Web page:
Dental Implants Can Help Restore Your Smile


Dental ImplantsIf you have a missing tooth, you may want to consider obtaining affordable dental implants at our South Loop or Lakeview offices. Implants help in your ability to chew and in preserving healthy bone structure. To decide if an implant is right for you, here is some information to look over.

Understanding Dental Implants

Am I a candidate for dental implants?
Generally speaking, if you have lost teeth you are a candidate for dental implants. It is important that you are in good health, however, as there are some conditions and diseases that can affect whether dental implants are right for you. For example, uncontrolled diabetes, cancer, radiation to the jaws, smoking, alcoholism, or uncontrolled periodontal (gum) disease may affect whether dental implants will fuse to your bone. It is important to let your dental surgeon know all about your medical status (past and present) together with all medications you are taking, whether prescribed, alternative (herbal) or over-the-counter.

How and why is bone lost when teeth are lost?
Bone needs stimulation to maintain its form and density. In the case of alveolar (sac-like) bone that surrounds and supports teeth, the necessary stimulation comes from the teeth themselves. When a tooth is lost, the lack of stimulation causes loss of alveolar bone. There is a 25% decrease in width of bone during the first year after tooth loss and an overall decrease in height over the next few years.

The more teeth lost, the more function lost. This leads to some particularly serious aesthetic and functional problems, particularly in people who have lost all of their teeth. And it doesn't stop there. After alveolar bone is lost, the bone beneath it, basal bone — the jawbone proper — also begins to resorb (melt away).

How can bone be preserved or re-grown to support dental implants?
Grafting bone into the extraction sockets at the time of tooth loss or removal can help preserve bone volume needed for implant placement. Surgical techniques are also available to regenerate (re-grow) bone that has been lost, to provide the necessary bone substance for anchoring implants. In fact, a primary reason to consider dental implants to replace missing teeth is the maintenance of jawbone.

Single Tooth Replacement Single Tooth Replacement: Immediately (at the same time an implant is placed) or after a period of healing, an abutment is attached to the implant. This is a device that "abuts" or joins the implant to a tooth form called a crown, which replaces the tooth part you see in the mouth. It will hold a custom-made crown that the dental laboratory will fabricate and match to your existing teeth. The custom crown is cemented or screwed onto the abutment to permanently keep it in place. Once the crown is in place, it should be indistinguishable from your natural teeth.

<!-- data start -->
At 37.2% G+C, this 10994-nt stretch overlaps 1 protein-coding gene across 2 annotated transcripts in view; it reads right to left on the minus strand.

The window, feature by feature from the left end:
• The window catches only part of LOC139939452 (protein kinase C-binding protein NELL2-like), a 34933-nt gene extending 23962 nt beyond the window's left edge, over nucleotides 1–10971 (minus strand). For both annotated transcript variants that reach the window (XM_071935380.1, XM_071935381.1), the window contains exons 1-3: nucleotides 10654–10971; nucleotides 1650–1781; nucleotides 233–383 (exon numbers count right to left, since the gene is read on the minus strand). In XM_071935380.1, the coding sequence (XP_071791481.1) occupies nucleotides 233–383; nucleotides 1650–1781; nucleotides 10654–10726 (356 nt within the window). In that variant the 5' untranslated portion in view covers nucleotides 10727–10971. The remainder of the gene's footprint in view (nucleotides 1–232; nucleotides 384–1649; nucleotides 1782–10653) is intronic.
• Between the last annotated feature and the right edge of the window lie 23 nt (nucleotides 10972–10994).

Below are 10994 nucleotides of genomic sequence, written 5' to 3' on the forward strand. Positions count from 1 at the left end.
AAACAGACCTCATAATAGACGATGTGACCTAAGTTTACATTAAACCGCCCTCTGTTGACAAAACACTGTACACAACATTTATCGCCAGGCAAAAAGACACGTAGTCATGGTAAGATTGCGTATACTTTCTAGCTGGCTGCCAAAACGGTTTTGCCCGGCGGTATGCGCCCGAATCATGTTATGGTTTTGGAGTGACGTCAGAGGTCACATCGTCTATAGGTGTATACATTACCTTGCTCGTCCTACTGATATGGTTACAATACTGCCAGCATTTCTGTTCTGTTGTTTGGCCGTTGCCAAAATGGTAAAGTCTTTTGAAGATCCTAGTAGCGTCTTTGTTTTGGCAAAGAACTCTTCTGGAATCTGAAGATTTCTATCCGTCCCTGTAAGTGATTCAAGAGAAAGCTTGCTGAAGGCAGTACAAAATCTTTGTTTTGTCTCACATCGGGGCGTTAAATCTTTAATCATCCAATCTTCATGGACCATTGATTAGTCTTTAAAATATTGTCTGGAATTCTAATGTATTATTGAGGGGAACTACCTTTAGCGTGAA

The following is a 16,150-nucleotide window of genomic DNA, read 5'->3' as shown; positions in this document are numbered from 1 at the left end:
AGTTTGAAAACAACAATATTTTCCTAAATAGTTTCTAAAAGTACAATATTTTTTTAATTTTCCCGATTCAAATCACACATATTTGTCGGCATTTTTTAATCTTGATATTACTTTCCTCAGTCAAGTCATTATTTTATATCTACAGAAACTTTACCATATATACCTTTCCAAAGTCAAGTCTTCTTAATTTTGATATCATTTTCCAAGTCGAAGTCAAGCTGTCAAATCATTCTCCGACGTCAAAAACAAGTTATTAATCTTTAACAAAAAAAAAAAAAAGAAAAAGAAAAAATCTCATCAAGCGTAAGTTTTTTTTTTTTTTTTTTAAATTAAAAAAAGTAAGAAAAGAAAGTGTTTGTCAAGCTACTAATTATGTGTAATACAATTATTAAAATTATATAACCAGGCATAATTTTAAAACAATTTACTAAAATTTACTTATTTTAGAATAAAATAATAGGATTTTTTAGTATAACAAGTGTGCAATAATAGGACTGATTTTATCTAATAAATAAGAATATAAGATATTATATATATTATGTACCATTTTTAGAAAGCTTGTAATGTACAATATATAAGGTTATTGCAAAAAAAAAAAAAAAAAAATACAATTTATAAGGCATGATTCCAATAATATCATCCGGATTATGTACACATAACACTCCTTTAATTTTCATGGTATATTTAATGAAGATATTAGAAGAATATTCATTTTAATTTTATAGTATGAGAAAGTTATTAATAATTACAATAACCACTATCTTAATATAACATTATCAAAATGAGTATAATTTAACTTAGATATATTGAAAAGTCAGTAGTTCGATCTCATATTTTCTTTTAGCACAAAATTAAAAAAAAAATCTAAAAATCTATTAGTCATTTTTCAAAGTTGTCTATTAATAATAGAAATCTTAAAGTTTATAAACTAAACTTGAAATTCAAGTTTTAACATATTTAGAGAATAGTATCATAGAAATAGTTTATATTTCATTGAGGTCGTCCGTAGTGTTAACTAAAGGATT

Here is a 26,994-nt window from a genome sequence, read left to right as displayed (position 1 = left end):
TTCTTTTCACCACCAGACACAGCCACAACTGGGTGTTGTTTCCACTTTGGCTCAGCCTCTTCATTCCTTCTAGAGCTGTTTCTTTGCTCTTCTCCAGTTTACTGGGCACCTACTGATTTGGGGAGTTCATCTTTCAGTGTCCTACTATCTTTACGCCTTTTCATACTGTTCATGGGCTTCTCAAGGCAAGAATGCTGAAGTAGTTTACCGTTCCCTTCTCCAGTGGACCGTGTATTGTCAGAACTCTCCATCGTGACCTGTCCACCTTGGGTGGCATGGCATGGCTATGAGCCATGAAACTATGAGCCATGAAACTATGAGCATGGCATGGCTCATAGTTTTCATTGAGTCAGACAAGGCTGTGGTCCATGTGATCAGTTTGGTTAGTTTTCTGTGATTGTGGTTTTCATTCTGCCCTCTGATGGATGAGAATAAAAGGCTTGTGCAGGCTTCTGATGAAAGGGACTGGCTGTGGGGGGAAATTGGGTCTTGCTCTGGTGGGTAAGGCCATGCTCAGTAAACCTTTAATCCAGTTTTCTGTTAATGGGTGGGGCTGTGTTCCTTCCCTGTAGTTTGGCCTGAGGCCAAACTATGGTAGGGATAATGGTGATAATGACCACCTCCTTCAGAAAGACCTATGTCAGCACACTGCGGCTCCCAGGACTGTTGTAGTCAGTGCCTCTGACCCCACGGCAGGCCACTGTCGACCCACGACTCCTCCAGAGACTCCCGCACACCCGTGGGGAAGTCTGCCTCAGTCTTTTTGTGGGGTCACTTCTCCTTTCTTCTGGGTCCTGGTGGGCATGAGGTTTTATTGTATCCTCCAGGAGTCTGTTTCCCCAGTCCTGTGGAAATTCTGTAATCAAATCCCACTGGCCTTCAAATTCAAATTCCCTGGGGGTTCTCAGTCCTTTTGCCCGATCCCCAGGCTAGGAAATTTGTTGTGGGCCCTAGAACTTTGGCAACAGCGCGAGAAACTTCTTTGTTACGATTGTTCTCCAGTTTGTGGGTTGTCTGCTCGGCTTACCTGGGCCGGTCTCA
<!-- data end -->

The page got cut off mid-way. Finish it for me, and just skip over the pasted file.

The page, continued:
Fixed Multiple Tooth Replacement Fixed Multiple Tooth Replacement: As with single tooth replacement, temporary healing caps or abutments may be placed on multiple implants until the healing phase is complete. After healing, permanent abutments are attached to the implants. They can attach to custom-made crowns or bridgework that a dental laboratory will fabricate to match your existing teeth. In the final step, the custom bridge, which will replace multiple teeth, is cemented or screwed onto the abutments. The teeth have been replaced without disturbing the healthy teeth next to them, and bone loss has been halted.

natural tooth

How do implant tooth replacements differ from teeth?
Natural teeth and dental implants may look the same, feel the same, and even function in a similar way, but they are very different. The most important differences are in the way they attach to the surrounding bone, their response to dental disease, their maintenance, and repair.

Teeth attach to the surrounding bone by a periodontal ligament ("peri" – around; "dont" – tooth) made up of collagen fibers that join into the tooth on one side and bone on the other. Dental implants fuse directly to the bone.

Teeth are susceptible to dental decay as well as the need for root canal therapy; dental implants are metal and do not decay or need root canal. Teeth may also be susceptible to periodontal (gum) disease, while dental implants may be susceptible to peri-implantitis, an inflammatory response to bacterial biofilm of the tissues surrounding the implant, which can result in disintegration of the bone to the implant.

What type of maintenance do dental implants require?
Implant crowns and other prosthetic (false) tooth replacements are made to be remarkably failsafe systems. They are removable and replaceable (only by your dentist), so that if damage or wear necessitates replacement, this can be accomplished without affecting the implant(s) or attachment to the bone.

Nevertheless, implants do require maintenance. It is important to practice good daily oral hygiene, including brushing and flossing to control bacterial biofilm. It is also important to see your dentist and dental hygienist.

Courtesy of Dental Implants.com

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